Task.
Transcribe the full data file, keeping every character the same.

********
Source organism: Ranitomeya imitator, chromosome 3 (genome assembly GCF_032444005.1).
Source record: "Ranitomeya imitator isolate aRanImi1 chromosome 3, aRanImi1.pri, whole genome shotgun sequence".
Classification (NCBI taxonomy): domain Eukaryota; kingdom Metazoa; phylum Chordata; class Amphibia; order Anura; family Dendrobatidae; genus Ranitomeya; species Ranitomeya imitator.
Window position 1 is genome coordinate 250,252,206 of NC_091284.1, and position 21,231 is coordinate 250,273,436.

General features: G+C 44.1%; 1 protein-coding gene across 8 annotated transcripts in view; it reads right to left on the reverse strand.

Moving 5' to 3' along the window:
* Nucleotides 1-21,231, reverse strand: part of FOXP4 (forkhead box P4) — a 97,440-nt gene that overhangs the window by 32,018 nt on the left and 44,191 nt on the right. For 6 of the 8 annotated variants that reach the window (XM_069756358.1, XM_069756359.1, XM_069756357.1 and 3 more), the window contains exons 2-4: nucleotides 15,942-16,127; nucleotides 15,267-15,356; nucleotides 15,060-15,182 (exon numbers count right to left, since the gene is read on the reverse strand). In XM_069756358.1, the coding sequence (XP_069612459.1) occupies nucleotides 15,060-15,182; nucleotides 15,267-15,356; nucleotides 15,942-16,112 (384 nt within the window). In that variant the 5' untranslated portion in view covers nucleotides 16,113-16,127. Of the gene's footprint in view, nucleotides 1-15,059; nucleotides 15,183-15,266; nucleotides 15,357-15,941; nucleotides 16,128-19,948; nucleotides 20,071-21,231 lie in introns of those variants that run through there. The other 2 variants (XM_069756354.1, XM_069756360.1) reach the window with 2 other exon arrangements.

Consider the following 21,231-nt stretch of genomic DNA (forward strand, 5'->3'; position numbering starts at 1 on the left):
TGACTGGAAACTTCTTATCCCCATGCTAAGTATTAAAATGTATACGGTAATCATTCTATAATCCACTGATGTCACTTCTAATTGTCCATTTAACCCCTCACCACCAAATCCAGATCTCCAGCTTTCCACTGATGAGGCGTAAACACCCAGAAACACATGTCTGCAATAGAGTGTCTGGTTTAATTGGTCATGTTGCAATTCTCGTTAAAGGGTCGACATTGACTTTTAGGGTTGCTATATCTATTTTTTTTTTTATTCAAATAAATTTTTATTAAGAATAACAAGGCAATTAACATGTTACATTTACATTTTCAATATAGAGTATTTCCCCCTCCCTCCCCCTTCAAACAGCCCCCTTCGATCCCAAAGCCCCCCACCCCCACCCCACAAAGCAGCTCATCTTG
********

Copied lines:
Source organism: Ranitomeya imitator, chromosome 3 (genome assembly GCF_032444005.1).
Source record: "Ranitomeya imitator isolate aRanImi1 chromosome 3, aRanImi1.pri, whole genome shotgun sequence".
Classification (NCBI taxonomy): domain Eukaryota; kingdom Metazoa; phylum Chordata; class Amphibia; order Anura; family Dendrobatidae; genus Ranitomeya; species Ranitomeya imitator.
Window position 1 is genome coordinate 250,252,206 of NC_091284.1, and position 21,231 is coordinate 250,273,436.

General features: G+C 44.1%; 1 protein-coding gene across 8 annotated transcripts in view; it reads right to left on the reverse strand.

Moving 5' to 3' along the window:
* Nucleotides 1-21,231, reverse strand: part of FOXP4 (forkhead box P4) — a 97,440-nt gene that overhangs the window by 32,018 nt on the left and 44,191 nt on the right. For 6 of the 8 annotated variants that reach the window (XM_069756358.1, XM_069756359.1, XM_069756357.1 and 3 more), the window contains exons 2-4: nucleotides 15,942-16,127; nucleotides 15,267-15,356; nucleotides 15,060-15,182 (exon numbers count right to left, since the gene is read on the reverse strand). In XM_069756358.1, the coding sequence (XP_069612459.1) occupies nucleotides 15,060-15,182; nucleotides 15,267-15,356; nucleotides 15,942-16,112 (384 nt within the window). In that variant the 5' untranslated portion in view covers nucleotides 16,113-16,127. Of the gene's footprint in view, nucleotides 1-15,059; nucleotides 15,183-15,266; nucleotides 15,357-15,941; nucleotides 16,128-19,948; nucleotides 20,071-21,231 lie in introns of those variants that run through there. The other 2 variants (XM_069756354.1, XM_069756360.1) reach the window with 2 other exon arrangements.

Consider the following 21,231-nt stretch of genomic DNA (forward strand, 5'->3'; position numbering starts at 1 on the left):
TGACTGGAAACTTCTTATCCCCATGCTAAGTATTAAAATGTATACGGTAATCATTCTATAATCCACTGATGTCACTTCTAATTGTCCATTTAACCCCTCACCACCAAATCCAGATCTCCAGCTTTCCACTGATGAGGCGTAAACACCCAGAAACACATGTCTGCAATAGAGTGTCTGGTTTAATTGGTCATGTTGCAATTCTCGTTAAAGGGTCGACATTGACTTTTAGGGTTGCTATATCTATTTTTTTTTTTATTCAAATAAATTTTTATTAAGAATAACAAGGCAATTAACATGTTACATTTACATTTTCAATATAGAGTATTTCCCCCTCCCTCCCCCTTCAAACAGCCCCCTTCGATCCCAAAGCCCCCCACCCCCACCCCACAAAGCAGCTCATCTTG